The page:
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Curr Biol. 2009 Oct 13;19(19):R911-6. doi: 10.1016/j.cub.2009.07.027.

The origins and evolution of leadership.

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Institute of Zoology, Zoological Society of London, Regent's Park, London, NW1 4RY, UK.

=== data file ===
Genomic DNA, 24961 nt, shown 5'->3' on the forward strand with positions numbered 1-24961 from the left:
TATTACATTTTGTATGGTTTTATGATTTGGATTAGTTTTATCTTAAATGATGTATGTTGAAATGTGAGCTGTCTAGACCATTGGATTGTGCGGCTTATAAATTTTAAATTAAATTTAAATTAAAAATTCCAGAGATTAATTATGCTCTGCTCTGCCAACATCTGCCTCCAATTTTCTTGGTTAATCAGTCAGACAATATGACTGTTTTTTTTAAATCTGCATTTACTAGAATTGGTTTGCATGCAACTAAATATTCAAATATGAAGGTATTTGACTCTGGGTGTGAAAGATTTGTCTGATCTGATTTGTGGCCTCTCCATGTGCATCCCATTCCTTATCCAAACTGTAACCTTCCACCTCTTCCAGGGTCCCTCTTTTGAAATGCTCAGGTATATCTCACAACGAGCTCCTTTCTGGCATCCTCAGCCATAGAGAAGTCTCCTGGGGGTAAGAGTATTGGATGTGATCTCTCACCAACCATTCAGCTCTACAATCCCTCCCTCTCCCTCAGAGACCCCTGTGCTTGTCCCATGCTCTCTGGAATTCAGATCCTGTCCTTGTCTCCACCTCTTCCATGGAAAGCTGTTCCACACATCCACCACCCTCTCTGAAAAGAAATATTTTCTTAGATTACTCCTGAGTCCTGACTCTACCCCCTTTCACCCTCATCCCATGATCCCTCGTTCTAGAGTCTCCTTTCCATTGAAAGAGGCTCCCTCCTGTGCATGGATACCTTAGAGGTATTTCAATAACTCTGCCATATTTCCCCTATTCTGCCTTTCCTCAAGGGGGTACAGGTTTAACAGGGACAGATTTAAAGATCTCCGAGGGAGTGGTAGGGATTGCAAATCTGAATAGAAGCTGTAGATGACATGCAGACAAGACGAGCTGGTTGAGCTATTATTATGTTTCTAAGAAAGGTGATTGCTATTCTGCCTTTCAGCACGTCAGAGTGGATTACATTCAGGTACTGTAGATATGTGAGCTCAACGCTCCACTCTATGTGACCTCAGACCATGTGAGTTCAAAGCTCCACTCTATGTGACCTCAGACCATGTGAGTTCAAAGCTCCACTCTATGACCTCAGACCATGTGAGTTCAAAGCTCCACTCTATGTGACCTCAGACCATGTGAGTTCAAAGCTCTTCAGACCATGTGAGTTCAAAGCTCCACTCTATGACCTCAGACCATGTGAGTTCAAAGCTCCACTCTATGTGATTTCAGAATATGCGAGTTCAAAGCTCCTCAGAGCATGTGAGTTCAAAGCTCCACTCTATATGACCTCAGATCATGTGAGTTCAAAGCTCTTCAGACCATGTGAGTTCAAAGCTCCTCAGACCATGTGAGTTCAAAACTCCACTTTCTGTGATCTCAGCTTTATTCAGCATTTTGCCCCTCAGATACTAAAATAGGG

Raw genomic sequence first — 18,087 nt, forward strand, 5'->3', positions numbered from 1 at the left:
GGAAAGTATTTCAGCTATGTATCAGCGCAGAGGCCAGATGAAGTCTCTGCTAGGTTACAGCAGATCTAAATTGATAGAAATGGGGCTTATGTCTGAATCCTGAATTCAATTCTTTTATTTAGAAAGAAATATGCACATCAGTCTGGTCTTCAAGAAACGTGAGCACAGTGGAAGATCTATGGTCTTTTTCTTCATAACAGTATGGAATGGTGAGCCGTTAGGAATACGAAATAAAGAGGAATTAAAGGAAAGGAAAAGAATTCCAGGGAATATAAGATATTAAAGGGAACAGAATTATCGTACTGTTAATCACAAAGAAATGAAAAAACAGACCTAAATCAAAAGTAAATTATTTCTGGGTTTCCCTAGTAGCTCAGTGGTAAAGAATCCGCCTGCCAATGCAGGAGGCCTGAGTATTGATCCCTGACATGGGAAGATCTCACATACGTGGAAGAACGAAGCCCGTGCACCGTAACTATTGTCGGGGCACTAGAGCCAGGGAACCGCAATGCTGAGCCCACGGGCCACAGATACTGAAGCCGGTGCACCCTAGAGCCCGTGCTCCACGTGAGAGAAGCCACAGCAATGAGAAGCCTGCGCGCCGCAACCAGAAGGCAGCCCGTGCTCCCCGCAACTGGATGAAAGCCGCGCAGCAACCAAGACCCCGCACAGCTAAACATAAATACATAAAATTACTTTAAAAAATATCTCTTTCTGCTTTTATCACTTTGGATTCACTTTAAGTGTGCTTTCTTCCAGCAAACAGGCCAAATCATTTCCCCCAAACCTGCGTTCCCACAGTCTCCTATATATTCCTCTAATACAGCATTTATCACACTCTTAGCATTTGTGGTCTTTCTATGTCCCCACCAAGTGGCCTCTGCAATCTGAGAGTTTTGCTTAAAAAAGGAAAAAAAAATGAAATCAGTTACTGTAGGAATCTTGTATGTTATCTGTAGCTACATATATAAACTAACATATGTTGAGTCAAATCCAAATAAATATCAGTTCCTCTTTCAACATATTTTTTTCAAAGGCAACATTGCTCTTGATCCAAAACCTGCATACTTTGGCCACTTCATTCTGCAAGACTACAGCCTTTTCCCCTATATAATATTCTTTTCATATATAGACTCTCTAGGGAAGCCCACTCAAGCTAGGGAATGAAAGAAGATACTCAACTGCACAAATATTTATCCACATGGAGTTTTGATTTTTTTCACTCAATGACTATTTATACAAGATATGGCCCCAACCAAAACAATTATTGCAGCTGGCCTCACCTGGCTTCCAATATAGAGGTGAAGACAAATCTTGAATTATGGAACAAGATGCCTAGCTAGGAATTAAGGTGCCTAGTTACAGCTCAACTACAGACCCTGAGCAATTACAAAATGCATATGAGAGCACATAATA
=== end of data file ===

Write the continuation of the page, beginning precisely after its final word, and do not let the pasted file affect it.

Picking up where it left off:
How groups of individuals achieve coordination and collective action is an important topic in the natural sciences, but until recently the role of leadership in this process has been largely overlooked. In contrast, leadership is arguably one of the most important themes in the social sciences, permeating all aspects of human social affairs: the election of Barack Obama, the war in Iraq, and the collapse of the banks are all high-profile events that draw our attention to the fundamental role of leadership and followership. Converging ideas and developments in both the natural and social sciences suggest that leadership and followership share common properties across humans and other animals, pointing to ancient roots and evolutionary origins. Here, we draw upon key insights from the animal and human literature to lay the foundation for a new science of leadership inspired by an evolutionary perspective. Identifying the origins of human leadership and followership, as well as which aspects are shared with other animals and which are unique, offers ways of understanding, predicting, and improving leadership today.

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